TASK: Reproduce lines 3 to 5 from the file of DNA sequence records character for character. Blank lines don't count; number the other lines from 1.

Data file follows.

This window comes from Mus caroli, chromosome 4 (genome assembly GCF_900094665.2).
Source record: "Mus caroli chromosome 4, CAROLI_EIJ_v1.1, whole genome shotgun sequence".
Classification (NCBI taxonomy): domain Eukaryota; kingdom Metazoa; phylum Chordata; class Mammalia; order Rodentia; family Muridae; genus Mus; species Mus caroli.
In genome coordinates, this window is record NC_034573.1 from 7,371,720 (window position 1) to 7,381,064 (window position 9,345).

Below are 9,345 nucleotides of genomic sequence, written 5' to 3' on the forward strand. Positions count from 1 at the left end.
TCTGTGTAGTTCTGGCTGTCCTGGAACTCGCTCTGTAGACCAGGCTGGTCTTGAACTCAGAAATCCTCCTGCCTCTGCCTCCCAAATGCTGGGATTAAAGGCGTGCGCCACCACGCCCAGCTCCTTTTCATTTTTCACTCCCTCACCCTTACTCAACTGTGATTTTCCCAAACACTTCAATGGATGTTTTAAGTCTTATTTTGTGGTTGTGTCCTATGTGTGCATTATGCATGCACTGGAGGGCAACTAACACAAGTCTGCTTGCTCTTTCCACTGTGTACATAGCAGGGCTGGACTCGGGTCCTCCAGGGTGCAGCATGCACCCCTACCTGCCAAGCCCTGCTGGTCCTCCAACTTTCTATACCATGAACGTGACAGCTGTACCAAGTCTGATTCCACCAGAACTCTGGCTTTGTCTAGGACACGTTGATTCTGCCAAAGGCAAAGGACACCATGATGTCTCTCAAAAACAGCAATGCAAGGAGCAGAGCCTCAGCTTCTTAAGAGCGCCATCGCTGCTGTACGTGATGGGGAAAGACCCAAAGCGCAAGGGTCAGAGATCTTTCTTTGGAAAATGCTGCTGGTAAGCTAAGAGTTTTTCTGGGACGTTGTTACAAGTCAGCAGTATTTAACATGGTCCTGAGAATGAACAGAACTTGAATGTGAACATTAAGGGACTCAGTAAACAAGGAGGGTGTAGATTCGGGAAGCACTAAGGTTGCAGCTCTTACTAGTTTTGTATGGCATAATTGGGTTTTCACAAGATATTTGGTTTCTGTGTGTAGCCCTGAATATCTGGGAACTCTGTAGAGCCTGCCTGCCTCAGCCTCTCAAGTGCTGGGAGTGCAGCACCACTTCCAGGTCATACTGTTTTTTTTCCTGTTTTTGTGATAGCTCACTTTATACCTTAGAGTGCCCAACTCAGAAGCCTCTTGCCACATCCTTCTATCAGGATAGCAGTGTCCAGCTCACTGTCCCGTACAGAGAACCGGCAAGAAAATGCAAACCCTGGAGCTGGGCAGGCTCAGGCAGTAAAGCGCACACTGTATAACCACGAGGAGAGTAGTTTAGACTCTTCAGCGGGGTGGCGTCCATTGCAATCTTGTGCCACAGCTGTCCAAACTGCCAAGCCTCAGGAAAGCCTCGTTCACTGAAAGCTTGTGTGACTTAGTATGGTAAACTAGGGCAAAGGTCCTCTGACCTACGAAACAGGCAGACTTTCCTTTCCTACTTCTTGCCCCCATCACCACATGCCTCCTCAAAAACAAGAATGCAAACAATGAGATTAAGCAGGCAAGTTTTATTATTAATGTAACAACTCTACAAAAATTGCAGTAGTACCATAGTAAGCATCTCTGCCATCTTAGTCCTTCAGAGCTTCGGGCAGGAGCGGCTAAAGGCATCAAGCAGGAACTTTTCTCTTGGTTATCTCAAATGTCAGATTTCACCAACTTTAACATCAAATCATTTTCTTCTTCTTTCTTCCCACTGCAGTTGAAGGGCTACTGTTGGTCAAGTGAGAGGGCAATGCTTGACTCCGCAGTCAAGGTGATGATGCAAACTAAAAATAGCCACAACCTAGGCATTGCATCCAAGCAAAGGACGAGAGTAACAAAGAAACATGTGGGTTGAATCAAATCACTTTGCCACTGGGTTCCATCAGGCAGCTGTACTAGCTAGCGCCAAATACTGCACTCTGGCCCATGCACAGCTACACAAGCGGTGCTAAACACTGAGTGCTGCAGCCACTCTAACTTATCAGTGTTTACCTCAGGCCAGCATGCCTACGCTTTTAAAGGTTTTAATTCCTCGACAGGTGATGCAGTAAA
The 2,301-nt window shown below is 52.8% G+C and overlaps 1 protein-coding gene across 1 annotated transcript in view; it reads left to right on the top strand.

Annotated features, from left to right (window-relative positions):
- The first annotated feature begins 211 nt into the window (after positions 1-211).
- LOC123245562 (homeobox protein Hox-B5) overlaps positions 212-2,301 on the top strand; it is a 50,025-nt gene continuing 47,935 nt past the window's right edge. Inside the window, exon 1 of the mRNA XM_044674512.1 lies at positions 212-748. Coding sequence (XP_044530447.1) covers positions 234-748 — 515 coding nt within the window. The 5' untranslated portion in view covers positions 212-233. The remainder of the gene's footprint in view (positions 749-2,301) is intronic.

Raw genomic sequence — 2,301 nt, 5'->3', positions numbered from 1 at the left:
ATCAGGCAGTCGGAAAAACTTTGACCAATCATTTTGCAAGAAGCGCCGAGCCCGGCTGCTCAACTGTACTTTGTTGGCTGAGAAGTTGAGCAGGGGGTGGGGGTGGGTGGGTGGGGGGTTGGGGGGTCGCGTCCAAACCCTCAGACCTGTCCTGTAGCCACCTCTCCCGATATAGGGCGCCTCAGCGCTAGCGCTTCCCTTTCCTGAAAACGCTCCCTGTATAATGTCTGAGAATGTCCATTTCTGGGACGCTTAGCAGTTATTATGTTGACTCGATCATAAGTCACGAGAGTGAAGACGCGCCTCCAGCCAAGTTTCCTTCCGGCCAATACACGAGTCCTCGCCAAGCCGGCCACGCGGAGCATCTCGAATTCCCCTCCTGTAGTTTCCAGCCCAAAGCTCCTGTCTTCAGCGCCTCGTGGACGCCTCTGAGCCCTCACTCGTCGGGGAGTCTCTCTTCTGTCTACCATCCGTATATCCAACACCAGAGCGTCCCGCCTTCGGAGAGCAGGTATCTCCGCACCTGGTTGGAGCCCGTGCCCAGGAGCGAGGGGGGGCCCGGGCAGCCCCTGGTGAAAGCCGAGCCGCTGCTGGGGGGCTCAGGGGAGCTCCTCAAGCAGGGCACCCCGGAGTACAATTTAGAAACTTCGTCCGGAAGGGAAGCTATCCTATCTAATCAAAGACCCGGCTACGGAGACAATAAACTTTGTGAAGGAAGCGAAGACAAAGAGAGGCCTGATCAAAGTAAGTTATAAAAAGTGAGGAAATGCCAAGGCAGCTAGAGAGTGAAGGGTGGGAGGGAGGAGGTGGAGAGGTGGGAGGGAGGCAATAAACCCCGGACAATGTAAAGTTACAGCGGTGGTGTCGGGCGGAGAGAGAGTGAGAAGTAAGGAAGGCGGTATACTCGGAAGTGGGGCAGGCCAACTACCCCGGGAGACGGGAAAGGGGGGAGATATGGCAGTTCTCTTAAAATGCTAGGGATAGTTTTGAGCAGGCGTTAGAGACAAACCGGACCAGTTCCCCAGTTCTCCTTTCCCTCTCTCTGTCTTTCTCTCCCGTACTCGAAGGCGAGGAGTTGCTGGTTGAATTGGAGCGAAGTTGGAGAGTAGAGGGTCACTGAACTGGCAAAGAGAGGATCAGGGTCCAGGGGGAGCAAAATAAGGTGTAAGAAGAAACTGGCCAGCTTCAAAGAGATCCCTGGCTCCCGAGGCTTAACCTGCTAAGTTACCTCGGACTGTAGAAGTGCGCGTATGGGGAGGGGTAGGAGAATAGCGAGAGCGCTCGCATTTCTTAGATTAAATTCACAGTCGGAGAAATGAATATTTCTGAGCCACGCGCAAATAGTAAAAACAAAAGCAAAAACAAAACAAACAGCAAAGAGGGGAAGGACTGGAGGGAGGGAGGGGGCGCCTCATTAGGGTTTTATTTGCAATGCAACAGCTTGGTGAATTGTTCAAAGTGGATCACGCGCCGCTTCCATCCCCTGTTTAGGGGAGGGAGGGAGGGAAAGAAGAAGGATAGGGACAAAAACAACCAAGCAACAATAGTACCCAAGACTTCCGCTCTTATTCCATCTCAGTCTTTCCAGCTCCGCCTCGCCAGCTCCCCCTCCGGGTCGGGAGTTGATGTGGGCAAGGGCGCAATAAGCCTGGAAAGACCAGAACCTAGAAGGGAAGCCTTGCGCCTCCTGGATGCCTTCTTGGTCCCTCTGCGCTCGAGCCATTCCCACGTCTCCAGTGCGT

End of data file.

Classification (NCBI taxonomy): domain Eukaryota; kingdom Metazoa; phylum Chordata; class Mammalia; order Rodentia; family Muridae; genus Mus; species Mus caroli.
In genome coordinates, this window is record NC_034573.1 from 7,371,720 (window position 1) to 7,381,064 (window position 9,345).

Below are 9,345 nucleotides of genomic sequence, written 5' to 3' on the forward strand. Positions count from 1 at the left end.